The World Bank supports countries as they work toward a water-secure world in a way that fosters inclusive and sustainable development. The Bank’s Water Global Practice, in collaboration with PPIAF, has been pivotal in implementing the first PBC for reducing water loss in Addis Ababa, marking a significant milestone in Africa.

While working on the project, the team faced the challenge of setting reliable data baselines for performance contracts. They developed a phased approach, allowing for a quick implementation that required only a rapid technical assessment to establish a reasonable baseline. The contract starts with input-based payments, gradually moving toward performance-based payments as more information is collected and accurate targets are determined.

This phased methodology is particularly beneficial for utilities in developing countries that lack reliable data. The successful implementation in Addis Ababa, now in its second phase, illustrates the potential of this approach in various contexts. It is already being replicated by the World Bank and PPIAF teams in other African countries, with contracts already signed in Togo and Ghana.

In addition to these developments, the International Finance Corporation (IFC) is actively involved in developing PBCs linked to its investment projects. In Brazil, for example, it collaborated with the state water utility Corsan in Rio Grande do Sul to define a strategy for water loss reduction, identifying quick wins to reduce loss and providing corporate financing. And in Amman, Jordan, large-scale water loss reduction programs are currently being structured through PBCs or other contractual forms.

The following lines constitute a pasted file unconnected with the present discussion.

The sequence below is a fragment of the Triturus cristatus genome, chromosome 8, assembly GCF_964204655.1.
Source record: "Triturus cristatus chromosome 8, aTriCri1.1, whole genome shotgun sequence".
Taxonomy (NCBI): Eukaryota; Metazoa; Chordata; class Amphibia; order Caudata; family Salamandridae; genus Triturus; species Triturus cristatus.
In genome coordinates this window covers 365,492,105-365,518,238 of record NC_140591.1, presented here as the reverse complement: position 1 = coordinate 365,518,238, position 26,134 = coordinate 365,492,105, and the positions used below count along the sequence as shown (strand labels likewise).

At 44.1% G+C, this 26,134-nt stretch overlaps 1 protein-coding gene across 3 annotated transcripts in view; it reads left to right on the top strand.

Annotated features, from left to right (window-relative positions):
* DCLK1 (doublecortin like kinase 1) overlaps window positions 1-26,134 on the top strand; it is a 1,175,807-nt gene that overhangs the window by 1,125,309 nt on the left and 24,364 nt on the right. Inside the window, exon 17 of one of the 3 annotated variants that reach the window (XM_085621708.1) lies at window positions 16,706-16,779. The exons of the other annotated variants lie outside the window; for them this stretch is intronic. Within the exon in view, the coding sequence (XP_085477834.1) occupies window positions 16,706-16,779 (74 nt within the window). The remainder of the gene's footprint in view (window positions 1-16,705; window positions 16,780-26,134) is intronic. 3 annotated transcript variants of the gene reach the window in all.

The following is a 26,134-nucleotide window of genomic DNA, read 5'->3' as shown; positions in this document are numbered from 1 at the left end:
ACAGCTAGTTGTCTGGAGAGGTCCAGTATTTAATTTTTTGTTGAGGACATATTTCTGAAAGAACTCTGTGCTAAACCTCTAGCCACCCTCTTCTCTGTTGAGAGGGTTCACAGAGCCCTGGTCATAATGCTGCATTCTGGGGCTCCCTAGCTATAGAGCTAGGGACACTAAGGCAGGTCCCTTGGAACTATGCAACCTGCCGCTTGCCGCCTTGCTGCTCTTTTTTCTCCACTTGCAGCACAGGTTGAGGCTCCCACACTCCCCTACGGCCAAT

PBCs: An effective tool

In many emerging markets and developing economies, high levels of water loss pose significant challenges to the financial and operational performance of water utilities. It also represents a growing risk in the face of climate change. Reducing water loss is an essential step toward achieving operational efficiency, creditworthiness, and climate resilience for these utilities.

While PBCs are not a universal solution, they are a crucial tool in addressing water loss issues. Leveraging the expertise and efficiency of the private sector, water utilities can significantly reduce water loss, improve revenue collection, and enhance service quality.



The Use of Performance-Based Contracts for Nonrevenue Water Reduction: Output of the Global Program on Developing Good PBC Practices for Managing NRW (Publication)

Using Performance-Based Contracts to Reduce Non-revenue Water (Publication)

Kigali Water: Lessons from one of Sub-Saharan Africa’s first water PPPs

Small water enterprises need strong government

What do private companies look for in a performance-based non-revenue water project?

In the market for good practices on performance-based contracts for non-revenue water management

Jane Jamieson

Program Manager for the Public-Private Infrastructure Advisory Facility and the Quality Infrastructure Investment Partnership

Yogita Upadya Mumssen

Practice Manager, Global Solutions, Water

Soma Ghosh Moulik

Practice Manager, World Bank